These Fishing Myths Are Bunk
There are so many fishing myths it’s hard to know where to start. To me, any time a fisherman exaggerates the size or number of fish he caught, that’s a lie. Anytime he is less than truthful about where, when or how he caught those fish, that’s a myth. Here’s an attempt to straighten out just a few of those myths.
Anyone Can Catch a Fish
There is an old adage that goes something like: “Give a man a fish, he eats for a day. Teach a man to fish, he eats forever.” Why is this bunk? Because there are just some days you are not going to catch a fish. At least I’m not because, though I’m good at fishing, I suck at catching. The more truthful ending is “Teach a man to fish and he’ll drink beer all day.” Now, in the matter of political correctness, I don’t mean to exclude women by saying, “Men” in the adage. I certainly don’t mean to infer that women can’t drink beer all day too. If you think that, you obviously haven’t met my wife.
Fish Don’t Bite in the Rain
We were off on a fishing excursion in Florida when the rain started dropping. My young daughter asked the first mate, “What do we do now?” The first mate responded, “We fish. The fish don’t mind the rain, they’re already wet” He was right and we went about our business of reeling them in. Though the fish bite less during periods of low barometric pressure, and low pressure usually accompanies rain, that doesn’t hold true at all times. If the pressure is not low and it’s raining, just keep reeling them in.
Be Quiet for the Fishing
This isn’t a library so stop the shushing. If you’re in the water the vibrations may transmit and scare the fish off but just talking on shore will not hinder a thing. Now skipping rocks, playing fetch with Fido and/or falling in the water after all that beer may slow you down but a little conversation is fine. This may have started when some old boy just didn’t want the wife along. That doesn’t mean your fishing partner wants to hear your incessant, constant, never-ending… oh never mind,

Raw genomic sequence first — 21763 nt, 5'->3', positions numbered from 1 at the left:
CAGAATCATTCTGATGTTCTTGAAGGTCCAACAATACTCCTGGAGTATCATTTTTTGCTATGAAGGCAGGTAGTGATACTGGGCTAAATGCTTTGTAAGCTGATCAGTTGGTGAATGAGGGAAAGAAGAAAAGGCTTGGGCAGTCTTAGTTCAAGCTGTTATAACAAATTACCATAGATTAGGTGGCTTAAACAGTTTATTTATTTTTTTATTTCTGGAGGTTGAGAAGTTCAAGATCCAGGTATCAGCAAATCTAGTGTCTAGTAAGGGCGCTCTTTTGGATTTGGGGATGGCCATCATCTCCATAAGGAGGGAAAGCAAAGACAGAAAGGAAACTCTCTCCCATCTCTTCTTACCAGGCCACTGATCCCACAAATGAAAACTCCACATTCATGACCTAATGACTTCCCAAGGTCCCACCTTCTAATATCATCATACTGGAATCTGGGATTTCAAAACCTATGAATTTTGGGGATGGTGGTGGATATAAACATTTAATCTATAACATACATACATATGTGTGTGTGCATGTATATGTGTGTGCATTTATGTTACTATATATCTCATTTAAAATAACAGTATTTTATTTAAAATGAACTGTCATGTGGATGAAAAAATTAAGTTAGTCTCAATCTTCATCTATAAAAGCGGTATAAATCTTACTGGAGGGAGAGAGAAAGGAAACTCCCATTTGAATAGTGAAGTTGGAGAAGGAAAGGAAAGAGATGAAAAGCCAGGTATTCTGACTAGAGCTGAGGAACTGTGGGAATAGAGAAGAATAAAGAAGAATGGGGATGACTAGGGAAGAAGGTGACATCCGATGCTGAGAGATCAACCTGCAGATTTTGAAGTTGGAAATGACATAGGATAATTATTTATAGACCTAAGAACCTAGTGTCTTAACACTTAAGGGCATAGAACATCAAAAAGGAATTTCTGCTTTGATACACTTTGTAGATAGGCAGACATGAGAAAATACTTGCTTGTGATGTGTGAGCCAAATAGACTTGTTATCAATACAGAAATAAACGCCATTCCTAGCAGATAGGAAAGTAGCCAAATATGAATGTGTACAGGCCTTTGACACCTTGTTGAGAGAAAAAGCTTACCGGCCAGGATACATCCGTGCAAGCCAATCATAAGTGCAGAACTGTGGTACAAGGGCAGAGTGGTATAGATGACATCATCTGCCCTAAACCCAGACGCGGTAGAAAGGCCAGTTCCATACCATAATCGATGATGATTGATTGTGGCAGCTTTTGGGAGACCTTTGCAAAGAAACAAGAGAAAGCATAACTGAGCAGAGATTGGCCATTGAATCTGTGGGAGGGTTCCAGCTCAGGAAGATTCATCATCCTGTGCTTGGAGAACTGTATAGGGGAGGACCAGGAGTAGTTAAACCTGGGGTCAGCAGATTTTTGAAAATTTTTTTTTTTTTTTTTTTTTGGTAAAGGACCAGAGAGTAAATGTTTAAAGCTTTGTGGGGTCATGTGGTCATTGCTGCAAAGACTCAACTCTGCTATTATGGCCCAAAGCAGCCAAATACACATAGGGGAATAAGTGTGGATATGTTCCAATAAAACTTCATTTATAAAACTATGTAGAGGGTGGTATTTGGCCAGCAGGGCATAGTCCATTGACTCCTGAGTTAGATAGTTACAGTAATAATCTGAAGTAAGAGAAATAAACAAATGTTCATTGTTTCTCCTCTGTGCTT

Catfish Only Hit at Night
No that’s cats that like to prowl at night. Catfish on the other hand eat at all times of day. This may have been started by that same old boy who just wanted an excuse to fish at night. Night fishing may work better for you depending on where and when you’re fishing but there’s no reason not to expect some success during the day too.
Bass and Cold Water
There is a belief by some that bass don’t feed in cold water. That would be bunk. Though they will only eat about one-third as much food as in warmer weather, a fish has still got to eat. They feed all year long and you can even catch them through ice, though that whole ice-fishing thing is something someone else will have to explain.
Never Leave a Productive Spot
Now, if you’re catching fish, you are having a good day. That doesn’t mean you don’t want bigger fish though. Similar-sized fish seem to troll the same waters so if you keep catching small or medium size fish, you may need to move on. Just like humans, it seems fish like to hang with their equals. Put more realistically, small fish don’t particularly care to be eaten by big fish, so they prefer to avoid the big guys if possible.
Bigger Boats Catch Bigger Fish
We all know the classic line from Jaws, “We’re going to need a bigger boat.” That line made sense because those guys were in a…boatload of trouble and, it was Hollywood after all. While a bigger boat can carry more gear and carry you further, a smaller boat can get you into tighter spaces that may harbor some bigger fish. It’s not the size of the boat it’s the placement: if you’re in the right spot, it doesn’t matter what your standing or sitting on.
You’re Not Deep Enough
Sure, for deep sea fishing you need to get way out where the big boys live but for everyday fishing, deeper water doesn’t guarantee anything. Unfortunately, nobody guarantees anything anymore or I’d get my money back on my fishing license when I get shutout. Fish feed wherever the food is, just like us at happy hour, so never think it’s too shallow for some big fish. Northern Pike, and some big ones at that, often hunt in shallow weed-beds so always expect success, even if you’re fishing with me.